Teenagers who have a regular vaping habit are more likely to start a heavy smoking habit, a new study found.
E-cigarettes were called into question as an effective cessation aid by the study, published in the Journal of the American Medical Association. Lead study author Adam Leventhal, director of the University of Southern California’s Emotion and Addiction Laboratory in Los Angeles, said e-cigarettes can lead to interest in heavy smoking.
“Our most recent study is the first to show that teenagers who vape not only experiment with cigarettes, but are also more likely to become regular smokers,” Leventhal said by email to Reuters. “It is also the first time teenage vaping has been linked to heavier smoking patterns involving use of multiple cigarettes per day.”
E-cigarettes have passed traditional cigarettes as the most popular tobacco product for young people, according to the Centers for Disease Control and Prevention. Three million middle and high school students used e-cigs last year.
Researchers examined 3,084 students at 10 Los Angeles high schools who participated in one survey during the fall semester of their tenth grade year and another during the spring. Vaping and smoking weren’t common, overall. Leventhal added that e-cigarettes could encourage teens to smoke.
“E-cigarettes do not prevent teens from advancing to smoking and may possibly do the opposite,” he said.
At the beginning of the study, 2,075 students, or 67 percent, said they had never tried e-cigarettes. Only 730 students, or 23 percent, said they vaped in the past, with 133 students who said they vaped on two or fewer days in the previous 30 days. Five percent, or 146 students, said they vaped three or more days in the past month.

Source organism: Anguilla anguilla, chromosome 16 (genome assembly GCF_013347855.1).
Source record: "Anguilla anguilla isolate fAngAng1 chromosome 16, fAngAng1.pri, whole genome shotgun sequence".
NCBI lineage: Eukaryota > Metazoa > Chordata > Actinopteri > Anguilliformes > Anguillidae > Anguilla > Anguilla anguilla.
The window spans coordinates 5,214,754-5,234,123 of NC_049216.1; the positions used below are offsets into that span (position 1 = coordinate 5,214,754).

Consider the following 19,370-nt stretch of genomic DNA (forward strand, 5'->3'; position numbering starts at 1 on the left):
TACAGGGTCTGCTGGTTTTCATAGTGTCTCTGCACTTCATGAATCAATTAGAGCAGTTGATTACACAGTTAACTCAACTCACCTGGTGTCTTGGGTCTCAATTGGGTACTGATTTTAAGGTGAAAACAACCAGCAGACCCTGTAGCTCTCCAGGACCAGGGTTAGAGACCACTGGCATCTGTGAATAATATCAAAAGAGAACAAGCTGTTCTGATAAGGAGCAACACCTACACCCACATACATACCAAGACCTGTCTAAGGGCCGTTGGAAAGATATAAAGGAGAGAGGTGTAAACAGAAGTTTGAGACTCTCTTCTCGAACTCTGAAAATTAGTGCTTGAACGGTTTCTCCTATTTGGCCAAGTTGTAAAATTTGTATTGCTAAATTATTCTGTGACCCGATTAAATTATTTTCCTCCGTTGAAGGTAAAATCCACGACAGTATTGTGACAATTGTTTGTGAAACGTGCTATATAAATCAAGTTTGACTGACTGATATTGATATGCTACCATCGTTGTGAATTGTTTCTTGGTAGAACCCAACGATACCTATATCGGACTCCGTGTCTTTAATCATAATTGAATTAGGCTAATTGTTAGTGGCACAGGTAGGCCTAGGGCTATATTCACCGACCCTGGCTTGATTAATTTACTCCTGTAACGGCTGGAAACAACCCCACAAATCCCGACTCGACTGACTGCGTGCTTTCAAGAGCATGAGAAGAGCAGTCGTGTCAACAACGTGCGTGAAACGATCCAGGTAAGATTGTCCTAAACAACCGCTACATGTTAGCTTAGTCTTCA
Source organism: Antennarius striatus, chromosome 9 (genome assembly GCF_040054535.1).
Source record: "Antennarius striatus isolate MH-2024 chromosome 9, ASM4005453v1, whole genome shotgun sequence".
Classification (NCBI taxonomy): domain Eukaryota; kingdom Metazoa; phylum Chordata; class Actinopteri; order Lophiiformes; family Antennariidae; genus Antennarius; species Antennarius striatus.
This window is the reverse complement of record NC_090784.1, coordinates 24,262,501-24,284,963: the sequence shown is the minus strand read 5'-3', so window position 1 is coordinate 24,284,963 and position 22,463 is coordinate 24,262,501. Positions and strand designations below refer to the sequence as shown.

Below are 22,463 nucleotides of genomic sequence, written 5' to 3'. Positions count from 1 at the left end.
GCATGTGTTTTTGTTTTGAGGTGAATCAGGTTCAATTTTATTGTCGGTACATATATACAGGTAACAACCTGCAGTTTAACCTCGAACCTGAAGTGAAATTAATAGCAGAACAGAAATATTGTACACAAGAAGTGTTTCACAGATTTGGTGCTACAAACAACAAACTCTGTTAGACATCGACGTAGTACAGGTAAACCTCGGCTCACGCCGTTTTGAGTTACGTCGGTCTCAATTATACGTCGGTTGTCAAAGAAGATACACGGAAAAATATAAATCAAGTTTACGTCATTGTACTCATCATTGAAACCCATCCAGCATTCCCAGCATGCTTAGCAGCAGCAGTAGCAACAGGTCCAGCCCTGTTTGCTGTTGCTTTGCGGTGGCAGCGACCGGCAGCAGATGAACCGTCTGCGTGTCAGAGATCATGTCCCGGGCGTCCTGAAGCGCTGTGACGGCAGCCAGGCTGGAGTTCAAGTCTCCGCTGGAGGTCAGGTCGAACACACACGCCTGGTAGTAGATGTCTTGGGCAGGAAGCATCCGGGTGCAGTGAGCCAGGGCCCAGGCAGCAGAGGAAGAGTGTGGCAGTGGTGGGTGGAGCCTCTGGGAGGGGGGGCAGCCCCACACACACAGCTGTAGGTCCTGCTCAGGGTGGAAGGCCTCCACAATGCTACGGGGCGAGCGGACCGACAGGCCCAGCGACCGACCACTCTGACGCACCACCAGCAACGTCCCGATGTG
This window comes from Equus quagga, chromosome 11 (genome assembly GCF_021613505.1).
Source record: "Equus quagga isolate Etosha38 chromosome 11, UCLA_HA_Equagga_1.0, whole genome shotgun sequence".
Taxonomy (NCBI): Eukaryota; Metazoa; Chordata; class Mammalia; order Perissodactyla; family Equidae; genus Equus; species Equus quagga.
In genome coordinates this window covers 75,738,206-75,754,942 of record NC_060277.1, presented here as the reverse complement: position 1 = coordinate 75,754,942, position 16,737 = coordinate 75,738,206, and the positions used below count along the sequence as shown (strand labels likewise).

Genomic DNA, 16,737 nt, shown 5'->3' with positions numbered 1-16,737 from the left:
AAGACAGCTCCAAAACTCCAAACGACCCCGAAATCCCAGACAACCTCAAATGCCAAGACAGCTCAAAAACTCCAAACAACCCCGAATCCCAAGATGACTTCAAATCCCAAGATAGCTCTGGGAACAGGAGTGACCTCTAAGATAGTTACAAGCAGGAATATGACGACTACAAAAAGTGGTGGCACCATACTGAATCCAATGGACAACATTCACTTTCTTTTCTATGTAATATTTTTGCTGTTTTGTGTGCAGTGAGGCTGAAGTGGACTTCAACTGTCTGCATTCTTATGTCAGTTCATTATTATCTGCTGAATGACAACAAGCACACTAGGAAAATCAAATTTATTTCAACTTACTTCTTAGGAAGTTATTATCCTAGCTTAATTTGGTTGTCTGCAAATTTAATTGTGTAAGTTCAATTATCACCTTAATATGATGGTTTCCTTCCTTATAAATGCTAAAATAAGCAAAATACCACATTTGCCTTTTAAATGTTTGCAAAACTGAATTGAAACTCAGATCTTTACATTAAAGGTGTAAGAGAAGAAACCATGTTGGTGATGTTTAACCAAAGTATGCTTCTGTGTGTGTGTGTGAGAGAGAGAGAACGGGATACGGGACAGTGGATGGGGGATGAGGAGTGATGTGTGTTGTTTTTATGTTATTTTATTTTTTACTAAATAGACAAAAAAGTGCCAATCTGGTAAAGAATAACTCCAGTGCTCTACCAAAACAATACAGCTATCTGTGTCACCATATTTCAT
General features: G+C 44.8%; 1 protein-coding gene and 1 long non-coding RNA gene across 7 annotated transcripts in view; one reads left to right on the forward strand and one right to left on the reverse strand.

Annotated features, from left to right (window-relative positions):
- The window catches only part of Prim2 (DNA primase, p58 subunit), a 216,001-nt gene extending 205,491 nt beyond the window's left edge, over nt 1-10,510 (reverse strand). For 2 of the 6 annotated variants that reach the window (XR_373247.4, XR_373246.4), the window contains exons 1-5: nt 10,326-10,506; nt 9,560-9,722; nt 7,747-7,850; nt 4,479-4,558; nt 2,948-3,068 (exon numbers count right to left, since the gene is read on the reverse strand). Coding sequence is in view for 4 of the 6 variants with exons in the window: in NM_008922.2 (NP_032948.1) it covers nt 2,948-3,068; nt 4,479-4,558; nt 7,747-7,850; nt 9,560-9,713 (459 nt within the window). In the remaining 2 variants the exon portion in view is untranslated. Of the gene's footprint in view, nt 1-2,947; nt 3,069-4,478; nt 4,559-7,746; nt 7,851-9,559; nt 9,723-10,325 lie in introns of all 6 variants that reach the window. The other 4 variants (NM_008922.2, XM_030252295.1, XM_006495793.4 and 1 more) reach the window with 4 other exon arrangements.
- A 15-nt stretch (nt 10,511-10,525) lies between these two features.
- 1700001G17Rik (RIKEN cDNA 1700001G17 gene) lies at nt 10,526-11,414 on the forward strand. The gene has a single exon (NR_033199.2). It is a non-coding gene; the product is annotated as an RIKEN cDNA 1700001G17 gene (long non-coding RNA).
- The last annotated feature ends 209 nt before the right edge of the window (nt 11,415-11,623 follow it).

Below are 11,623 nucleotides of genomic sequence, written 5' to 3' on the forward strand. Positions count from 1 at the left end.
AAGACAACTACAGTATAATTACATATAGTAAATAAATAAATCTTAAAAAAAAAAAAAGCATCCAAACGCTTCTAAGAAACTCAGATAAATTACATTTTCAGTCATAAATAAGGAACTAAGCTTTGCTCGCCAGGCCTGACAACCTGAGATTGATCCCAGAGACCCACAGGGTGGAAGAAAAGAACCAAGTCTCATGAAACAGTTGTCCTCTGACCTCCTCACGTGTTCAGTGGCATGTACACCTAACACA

By the end of the study period, one in five teens who reported a vaping habit at the beginning reported smoking traditional cigarettes at least three times a month. An additional 12 percent of routine vapers smoked at least one day a month. Less than one percent of students who didn’t try vaping reported smoking one day a month.
“One interpretation of these findings is that vaping provided a bridge to smoking – young people who may not have otherwise ended up smoking started with palatable, flavored e-cigarettes – and then after they became accustomed to e-cigarette use, many transitioned to traditional cigarette smoking,” said Brian Primack, a researcher at the University of Pittsburgh who wasn’t involved in the study.
The study’s authors said the limitations of the study included the brief follow-up period and its reliance on teens to accurately recall and report on their tobacco use.
While recent studies have linked e-cigarettes to helping smokers end their tobacco use and curb weight gain, introducing adolescents to e-cigarettes only encourages tobacco use.
Adolescents introduced to e-cigarettes could associate positively with tobacco use and willingly transition to traditional cigarettes, said Thomas Wills. Wills, a researcher at the University of Hawaii Cancer Center in Honolulu, wasn’t involved in the study.
“There is no evidence that vaping helps protect teenagers from cigarette smoking; in fact all the evidence is the other way ’round,” he said.
Tori Linville is a freelance writer and editor from Clarksville, Tennessee. When she isn’t writing or teaching, she’s faithfully watching her alma mater, the University of Alabama, dominate the football field.